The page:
I had a pretty unique experience at work this week regarding a new dog we evaluated for our daycare playgroup.
Murray is a 5 yr. old border collie. When we first received Murray’s application, I immediately noticed that his mom mentioned his “severe leash aggression.” Because she is a vet with a ton of animal experience, I knew that this lady meant what she wrote. Sometimes owners will put a similar phrase, but we soon realize the dog is more of a barker/lunger/showoff. But Murray? Oh no, he’s the real deal.
I had a foster dog (pictures below) that really challenged me when it came to her leash reactivity. Whenever we were within 20 feet of another dog, she would plant herself firmly in place (all 40 lbs. of muscle), waiting for the dog to get closer. No matter how much I tried to get her to “watch me” or pull her the other way, she would not budge. This girl was absolutely FIXATED on the other dog, and as soon as that dog invaded her personal bubble of 10 feet, she became a screaming banshee. It was horrifying to say the least. Nowadays, her adoptive parents (and our good friends) do a lot of crossing the street and dangling string cheese in her face. Gotta love that little gremlin.
When Murray arrived for his evaluation, he seemed friendly enough. He had to wait up front for just a few minutes while his mom finished up some paperwork. Shortly after, one of our regulars showed up for playgroup. You guys. When Murray saw that there was another dog in the room with him, he became completely enraged. He started wailing, growling, and snapping at the air. No matter what his mom did, she could not calm him down. At one point, he referred his anger to his leash, biting and chewing in frustration. While the display probably only lasted 20-30 seconds, it felt like an eternity.
Understandably, my manager was nervous about even trying him in daycare and explained her concerns to the owner. His mom was so embarrassed, swearing that it was only because of his leash. Because of the owner’s background in animal care and behavior, my manager agreed to try him out. And guess what? The dude was amazing.
As soon as Murray got off of his leash and into our “safety” gated area, he immediately calmed down. We start off the evaluation behind a howdy gate to see if the dog has fence aggression. Surprisingly, he was totally fine. He seemed interested and calm inside the gated area. This alone is very rare when it comes to barrier aggression, but I was so pleased to see him settle down so easily. Slowly, we introduced him to our super awesome social pups (the mellow, submissive ones are always our “testers.”). One by one, he play-bowed and sniffed every single member of our pack, even our bossy briard. Within 45 minutes, he was fully integrated and flourishing. It was pretty damn eye-opening.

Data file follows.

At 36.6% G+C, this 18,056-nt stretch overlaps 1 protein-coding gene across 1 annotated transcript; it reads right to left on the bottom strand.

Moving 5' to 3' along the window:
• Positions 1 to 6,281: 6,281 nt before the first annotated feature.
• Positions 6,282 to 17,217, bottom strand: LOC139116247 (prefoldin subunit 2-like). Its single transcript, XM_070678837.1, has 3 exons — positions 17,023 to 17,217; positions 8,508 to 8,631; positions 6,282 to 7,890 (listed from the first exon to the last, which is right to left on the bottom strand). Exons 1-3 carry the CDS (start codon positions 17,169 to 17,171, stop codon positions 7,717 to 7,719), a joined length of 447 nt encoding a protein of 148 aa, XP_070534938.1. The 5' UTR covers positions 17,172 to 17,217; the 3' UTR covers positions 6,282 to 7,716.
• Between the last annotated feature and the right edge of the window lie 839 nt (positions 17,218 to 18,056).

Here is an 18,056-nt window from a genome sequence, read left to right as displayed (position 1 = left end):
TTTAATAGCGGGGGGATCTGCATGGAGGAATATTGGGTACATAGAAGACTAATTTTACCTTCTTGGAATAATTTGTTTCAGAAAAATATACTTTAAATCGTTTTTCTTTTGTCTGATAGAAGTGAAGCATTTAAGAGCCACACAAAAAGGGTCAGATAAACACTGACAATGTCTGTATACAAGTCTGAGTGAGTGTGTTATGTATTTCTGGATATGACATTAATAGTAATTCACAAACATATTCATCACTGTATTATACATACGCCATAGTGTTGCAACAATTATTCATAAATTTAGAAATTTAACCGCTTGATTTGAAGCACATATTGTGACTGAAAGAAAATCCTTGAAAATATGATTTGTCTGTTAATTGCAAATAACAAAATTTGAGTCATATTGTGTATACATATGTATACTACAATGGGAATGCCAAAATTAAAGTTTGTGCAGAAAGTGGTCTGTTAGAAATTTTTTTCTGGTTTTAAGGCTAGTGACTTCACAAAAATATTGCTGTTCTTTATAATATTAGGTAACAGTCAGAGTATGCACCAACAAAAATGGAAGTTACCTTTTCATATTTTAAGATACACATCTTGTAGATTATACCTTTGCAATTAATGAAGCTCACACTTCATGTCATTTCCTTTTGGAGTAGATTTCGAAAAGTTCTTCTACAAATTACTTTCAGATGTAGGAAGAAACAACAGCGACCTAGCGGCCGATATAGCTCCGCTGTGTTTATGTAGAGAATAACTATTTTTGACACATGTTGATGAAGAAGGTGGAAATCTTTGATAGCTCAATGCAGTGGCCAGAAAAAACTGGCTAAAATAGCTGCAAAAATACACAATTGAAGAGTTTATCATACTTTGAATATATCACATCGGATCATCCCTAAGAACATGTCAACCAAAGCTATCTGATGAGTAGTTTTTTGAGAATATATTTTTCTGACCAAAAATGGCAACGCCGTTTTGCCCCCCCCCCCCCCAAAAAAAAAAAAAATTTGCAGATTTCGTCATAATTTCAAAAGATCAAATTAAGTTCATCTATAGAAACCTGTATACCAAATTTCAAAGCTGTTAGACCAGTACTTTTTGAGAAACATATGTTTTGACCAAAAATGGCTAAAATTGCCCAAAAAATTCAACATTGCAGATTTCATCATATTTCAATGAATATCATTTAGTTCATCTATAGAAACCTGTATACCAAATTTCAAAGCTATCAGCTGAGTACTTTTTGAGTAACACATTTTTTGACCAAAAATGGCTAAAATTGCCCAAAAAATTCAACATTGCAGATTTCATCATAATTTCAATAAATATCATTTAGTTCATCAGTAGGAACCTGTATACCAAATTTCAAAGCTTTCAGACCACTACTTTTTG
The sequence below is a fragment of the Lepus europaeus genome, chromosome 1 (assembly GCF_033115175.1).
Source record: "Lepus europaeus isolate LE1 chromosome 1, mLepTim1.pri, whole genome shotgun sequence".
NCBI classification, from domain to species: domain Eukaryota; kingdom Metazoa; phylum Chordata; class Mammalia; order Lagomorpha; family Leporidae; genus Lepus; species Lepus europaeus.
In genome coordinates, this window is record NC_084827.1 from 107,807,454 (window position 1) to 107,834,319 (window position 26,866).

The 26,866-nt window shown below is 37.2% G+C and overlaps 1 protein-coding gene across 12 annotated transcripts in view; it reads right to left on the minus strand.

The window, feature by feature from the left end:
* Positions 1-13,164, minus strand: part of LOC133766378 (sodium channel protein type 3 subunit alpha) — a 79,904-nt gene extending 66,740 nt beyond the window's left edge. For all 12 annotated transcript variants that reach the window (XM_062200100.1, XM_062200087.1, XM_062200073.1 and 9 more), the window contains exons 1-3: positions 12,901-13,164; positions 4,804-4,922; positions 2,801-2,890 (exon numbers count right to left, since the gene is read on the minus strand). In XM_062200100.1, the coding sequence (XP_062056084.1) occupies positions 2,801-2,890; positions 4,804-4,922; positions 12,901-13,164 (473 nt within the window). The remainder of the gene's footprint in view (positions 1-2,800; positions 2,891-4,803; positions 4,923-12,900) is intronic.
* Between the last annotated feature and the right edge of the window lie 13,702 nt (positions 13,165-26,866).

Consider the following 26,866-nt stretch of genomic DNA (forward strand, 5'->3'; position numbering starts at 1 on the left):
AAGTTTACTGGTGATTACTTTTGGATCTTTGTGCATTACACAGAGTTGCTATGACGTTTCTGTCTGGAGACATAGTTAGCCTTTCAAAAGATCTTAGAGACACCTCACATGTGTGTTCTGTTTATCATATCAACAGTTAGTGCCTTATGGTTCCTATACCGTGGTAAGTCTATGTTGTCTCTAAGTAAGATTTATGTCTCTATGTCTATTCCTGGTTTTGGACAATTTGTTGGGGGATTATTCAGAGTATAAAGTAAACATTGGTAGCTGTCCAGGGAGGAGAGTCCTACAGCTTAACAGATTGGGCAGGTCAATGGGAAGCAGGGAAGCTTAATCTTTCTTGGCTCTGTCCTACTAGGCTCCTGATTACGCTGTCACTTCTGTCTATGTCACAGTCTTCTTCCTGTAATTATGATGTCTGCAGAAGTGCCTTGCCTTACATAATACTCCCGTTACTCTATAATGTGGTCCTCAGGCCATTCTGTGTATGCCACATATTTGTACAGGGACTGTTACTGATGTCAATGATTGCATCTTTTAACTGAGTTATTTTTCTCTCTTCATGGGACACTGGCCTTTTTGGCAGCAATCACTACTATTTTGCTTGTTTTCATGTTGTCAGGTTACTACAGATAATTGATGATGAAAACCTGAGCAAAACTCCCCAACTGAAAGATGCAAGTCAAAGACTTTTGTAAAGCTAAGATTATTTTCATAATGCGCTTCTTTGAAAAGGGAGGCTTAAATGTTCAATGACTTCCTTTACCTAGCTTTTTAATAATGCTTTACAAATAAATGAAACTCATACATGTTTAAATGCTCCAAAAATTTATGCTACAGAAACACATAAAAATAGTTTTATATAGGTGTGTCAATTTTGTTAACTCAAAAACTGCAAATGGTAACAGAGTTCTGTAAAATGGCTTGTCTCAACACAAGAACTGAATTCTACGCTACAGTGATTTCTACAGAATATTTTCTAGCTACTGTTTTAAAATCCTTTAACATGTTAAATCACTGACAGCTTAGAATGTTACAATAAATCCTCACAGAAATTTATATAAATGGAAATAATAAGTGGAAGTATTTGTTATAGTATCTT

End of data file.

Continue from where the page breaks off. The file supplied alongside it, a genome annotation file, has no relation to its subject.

Because I have a dog who often becomes leash reactive in tense situations, I am totally aware that leash reactivity does NOT equal dog aggression. However, this situation made me realize just how true that is. I mean…if I had seen that dog on the street, I would have been convinced that he wanted to rip my dog’s head off. In fact, poor Murray may feel that way in those situations. But off-leash and in control of his situation? He is such a wonderful addition to our crew.
I guess the bottom line is this: if you have a dog that exhibits any frustration or “aggression” during your daily walks or quick greetings on-leash, make sure you take the time to assess the situation and what it really means. Of course you should always go slow and be responsible when introducing two strange dogs to each other (here’s a great article on how to do just that), but do your homework and see if your dog may enjoy the company and socialization that comes with small play dates, pack walks or daycare. It makes me sad to think of the dogs out there who are labeled “aggressive” simply because of one or two moments of panic at the end of a leash. You know what I’m saying? I bet you do, my fellow dog people.
Does your dog have leash reactivity? If so, how do you deal with it and do they like the company of other dogs in other situations?
Sidenote: sorry for the lack of border collie photos – it really wasn’t the time or place to start snapping pictures, but trust me when I say that he is one handsome dude and has that typical, mischievous border collie smile.